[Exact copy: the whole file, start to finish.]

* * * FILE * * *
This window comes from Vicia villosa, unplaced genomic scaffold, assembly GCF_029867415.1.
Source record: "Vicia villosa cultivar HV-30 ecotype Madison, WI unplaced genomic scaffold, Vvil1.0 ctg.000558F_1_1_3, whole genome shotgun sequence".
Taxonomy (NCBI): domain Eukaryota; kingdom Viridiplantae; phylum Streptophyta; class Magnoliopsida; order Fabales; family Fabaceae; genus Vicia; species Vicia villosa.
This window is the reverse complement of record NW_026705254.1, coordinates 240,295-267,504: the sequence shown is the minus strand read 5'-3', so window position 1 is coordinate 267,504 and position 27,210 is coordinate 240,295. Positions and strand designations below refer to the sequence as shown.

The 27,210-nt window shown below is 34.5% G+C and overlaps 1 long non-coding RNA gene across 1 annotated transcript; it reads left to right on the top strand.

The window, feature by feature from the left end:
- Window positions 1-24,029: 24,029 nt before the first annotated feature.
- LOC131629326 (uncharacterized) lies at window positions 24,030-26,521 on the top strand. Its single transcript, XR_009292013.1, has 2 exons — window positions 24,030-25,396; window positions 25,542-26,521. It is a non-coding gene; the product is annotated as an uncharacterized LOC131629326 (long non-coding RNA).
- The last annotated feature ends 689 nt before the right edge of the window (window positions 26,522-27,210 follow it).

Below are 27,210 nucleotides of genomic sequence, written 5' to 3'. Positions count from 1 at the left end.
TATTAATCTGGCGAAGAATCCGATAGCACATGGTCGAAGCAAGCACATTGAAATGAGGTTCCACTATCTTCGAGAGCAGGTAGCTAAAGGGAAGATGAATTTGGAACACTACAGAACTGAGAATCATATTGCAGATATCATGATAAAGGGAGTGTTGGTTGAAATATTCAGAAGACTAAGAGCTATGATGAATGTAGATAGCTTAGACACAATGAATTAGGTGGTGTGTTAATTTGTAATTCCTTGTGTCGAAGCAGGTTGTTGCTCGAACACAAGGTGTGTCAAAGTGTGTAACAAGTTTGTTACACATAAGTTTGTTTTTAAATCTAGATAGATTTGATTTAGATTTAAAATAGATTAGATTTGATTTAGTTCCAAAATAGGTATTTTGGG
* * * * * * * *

This window comes from Vicia villosa, unplaced genomic scaffold, assembly GCF_029867415.1.
Source record: "Vicia villosa cultivar HV-30 ecotype Madison, WI unplaced genomic scaffold, Vvil1.0 ctg.000558F_1_1_3, whole genome shotgun sequence".
Taxonomy (NCBI): domain Eukaryota; kingdom Viridiplantae; phylum Streptophyta; class Magnoliopsida; order Fabales; family Fabaceae; genus Vicia; species Vicia villosa.
This window is the reverse complement of record NW_026705254.1, coordinates 240,295-267,504: the sequence shown is the minus strand read 5'-3', so window position 1 is coordinate 267,504 and position 27,210 is coordinate 240,295. Positions and strand designations below refer to the sequence as shown.

The 27,210-nt window shown below is 34.5% G+C and overlaps 1 long non-coding RNA gene across 1 annotated transcript; it reads left to right on the top strand.

The window, feature by feature from the left end:
- Window positions 1-24,029: 24,029 nt before the first annotated feature.
- LOC131629326 (uncharacterized) lies at window positions 24,030-26,521 on the top strand. Its single transcript, XR_009292013.1, has 2 exons — window positions 24,030-25,396; window positions 25,542-26,521. It is a non-coding gene; the product is annotated as an uncharacterized LOC131629326 (long non-coding RNA).
- The last annotated feature ends 689 nt before the right edge of the window (window positions 26,522-27,210 follow it).

Below are 27,210 nucleotides of genomic sequence, written 5' to 3'. Positions count from 1 at the left end.
TATTAATCTGGCGAAGAATCCGATAGCACATGGTCGAAGCAAGCACATTGAAATGAGGTTCCACTATCTTCGAGAGCAGGTAGCTAAAGGGAAGATGAATTTGGAACACTACAGAACTGAGAATCATATTGCAGATATCATGATAAAGGGAGTGTTGGTTGAAATATTCAGAAGACTAAGAGCTATGATGAATGTAGATAGCTTAGACACAATGAATTAGGTGGTGTGTTAATTTGTAATTCCTTGTGTCGAAGCAGGTTGTTGCTCGAACACAAGGTGTGTCAAAGTGTGTAACAAGTTTGTTACACATAAGTTTGTTTTTAAATCTAGATAGATTTGATTTAGATTTAAAATAGATTAGATTTGATTTAGTTCCAAAATAGGTATTTTGGG